An employee of the organization provided instead the requested documents, two days before the court date, directly to the law firm that had issued the summons without requesting or obtaining prior consent from the complainant to disclose his personal information.  The law firm was representing the complainant’s wife in their divorce proceedings.   

At the time of the disclosure, the accounting organization did not have an active relationship with the complainant and was not his current tax accountant, but four years previously had provided some accounting services for him.

The organization explained to this Office that it believed the disclosure was allowable under paragraph 7(3)(c) of the Act

This Office first advised the organization that the Summons to Witness can be considered a subpoena (since it imposes an obligation to appear in court and provides a penalty for non-appearance).  However, paragraph 7(3)(c), which provides an exception to obtaining an individual’s consent, does not apply in this case since the summons required simply an appearance in court to give evidence, bringing specific documents—it did not compel the documents to be disclosed.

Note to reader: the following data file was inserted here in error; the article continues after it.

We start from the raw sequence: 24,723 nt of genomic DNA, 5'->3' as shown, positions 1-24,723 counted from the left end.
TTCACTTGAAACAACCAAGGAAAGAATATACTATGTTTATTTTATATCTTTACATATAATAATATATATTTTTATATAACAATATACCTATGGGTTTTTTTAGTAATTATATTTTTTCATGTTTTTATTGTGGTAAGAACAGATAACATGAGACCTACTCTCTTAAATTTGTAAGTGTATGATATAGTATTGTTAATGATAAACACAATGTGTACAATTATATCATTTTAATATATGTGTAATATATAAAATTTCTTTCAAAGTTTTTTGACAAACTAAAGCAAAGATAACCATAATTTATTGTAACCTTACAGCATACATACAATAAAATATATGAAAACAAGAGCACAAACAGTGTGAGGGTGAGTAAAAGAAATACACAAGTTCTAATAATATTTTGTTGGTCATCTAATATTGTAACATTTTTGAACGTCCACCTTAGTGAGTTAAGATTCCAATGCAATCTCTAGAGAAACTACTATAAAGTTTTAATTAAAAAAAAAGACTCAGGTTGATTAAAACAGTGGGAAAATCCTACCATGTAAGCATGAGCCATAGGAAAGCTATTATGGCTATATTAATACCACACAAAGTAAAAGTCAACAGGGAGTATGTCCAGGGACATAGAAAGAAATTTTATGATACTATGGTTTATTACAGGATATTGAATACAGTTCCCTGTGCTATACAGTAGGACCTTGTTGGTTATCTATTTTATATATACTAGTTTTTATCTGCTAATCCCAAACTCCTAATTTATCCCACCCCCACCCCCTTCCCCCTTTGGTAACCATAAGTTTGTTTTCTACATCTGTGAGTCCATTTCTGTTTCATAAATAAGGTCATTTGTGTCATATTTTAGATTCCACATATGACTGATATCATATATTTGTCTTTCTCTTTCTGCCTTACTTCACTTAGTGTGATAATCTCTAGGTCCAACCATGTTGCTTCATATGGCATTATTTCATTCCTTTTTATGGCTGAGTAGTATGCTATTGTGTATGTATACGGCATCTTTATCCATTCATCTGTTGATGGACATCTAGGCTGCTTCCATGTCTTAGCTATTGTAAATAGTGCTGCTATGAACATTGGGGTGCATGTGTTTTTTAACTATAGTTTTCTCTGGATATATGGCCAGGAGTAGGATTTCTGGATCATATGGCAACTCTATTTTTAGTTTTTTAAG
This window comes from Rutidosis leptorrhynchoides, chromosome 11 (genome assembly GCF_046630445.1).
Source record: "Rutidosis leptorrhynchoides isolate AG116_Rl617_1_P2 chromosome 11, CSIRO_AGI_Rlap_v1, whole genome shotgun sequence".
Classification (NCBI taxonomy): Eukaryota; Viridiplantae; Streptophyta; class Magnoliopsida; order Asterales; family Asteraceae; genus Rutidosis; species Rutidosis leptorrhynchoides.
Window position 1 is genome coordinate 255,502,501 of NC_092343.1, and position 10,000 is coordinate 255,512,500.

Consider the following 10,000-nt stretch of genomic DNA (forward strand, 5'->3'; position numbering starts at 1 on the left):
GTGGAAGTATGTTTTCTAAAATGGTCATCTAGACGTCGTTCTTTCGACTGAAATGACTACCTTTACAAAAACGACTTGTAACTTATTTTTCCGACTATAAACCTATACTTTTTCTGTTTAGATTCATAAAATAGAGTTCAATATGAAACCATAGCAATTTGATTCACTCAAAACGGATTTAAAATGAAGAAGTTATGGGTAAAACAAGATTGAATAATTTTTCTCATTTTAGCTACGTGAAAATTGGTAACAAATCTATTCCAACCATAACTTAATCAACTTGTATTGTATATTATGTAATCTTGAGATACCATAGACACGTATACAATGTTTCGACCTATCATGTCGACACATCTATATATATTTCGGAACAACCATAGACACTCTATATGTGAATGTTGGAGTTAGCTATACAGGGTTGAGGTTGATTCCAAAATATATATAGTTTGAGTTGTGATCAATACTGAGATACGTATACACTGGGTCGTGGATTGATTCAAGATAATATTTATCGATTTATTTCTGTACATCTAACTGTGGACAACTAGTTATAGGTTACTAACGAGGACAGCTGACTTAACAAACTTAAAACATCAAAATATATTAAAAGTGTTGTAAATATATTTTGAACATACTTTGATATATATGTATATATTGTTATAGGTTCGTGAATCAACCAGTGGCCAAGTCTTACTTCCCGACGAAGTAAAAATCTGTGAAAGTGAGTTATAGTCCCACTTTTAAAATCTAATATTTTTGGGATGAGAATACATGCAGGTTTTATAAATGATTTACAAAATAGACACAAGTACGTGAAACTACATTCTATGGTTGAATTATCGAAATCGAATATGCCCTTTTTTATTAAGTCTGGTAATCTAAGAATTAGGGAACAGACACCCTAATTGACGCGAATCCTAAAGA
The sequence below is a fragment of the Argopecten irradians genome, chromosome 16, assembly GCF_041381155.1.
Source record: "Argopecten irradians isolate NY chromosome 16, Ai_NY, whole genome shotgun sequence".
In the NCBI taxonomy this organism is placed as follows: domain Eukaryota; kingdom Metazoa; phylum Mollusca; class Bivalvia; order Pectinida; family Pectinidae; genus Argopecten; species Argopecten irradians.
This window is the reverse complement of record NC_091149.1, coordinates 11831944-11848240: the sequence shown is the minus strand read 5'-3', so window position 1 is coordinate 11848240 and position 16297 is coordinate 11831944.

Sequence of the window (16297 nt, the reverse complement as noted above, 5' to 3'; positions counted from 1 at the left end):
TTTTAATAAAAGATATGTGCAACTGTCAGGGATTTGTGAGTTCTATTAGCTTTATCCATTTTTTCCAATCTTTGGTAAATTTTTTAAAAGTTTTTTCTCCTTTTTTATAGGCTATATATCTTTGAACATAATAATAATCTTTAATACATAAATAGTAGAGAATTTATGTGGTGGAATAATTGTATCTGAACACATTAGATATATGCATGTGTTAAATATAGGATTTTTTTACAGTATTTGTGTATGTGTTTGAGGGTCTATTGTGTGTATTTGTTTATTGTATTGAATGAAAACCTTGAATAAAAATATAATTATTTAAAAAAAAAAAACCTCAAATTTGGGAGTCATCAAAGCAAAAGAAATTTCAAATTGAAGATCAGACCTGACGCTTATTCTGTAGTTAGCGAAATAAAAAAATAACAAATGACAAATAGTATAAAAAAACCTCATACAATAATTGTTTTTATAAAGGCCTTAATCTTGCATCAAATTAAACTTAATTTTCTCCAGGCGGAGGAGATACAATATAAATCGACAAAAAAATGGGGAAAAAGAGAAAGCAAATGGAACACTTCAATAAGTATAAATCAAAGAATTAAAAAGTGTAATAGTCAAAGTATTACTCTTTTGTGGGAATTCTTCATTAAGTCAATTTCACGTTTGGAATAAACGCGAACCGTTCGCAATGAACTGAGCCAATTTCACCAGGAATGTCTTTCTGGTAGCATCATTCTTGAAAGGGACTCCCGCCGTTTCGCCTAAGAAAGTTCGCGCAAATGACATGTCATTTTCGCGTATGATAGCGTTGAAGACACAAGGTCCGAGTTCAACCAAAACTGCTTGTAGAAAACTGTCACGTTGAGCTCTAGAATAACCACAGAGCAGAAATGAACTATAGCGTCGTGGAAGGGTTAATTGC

Further, even in the case of a disclosure in accordance with paragraph 7(3)(c), it is still incumbent upon an organization to proceed with disclosure with the interest of the individual uppermost in its mind.  This Office stressed that the disclosure must be limited only to what is required, and the disclosing organization must make an effort to limit disclosure as much as possible.  

Accuracy

The complainant alleged that the information disclosed by the organization was inaccurate.   More specifically, he disputed its accuracy for the purpose of determining a property settlement related to his divorce.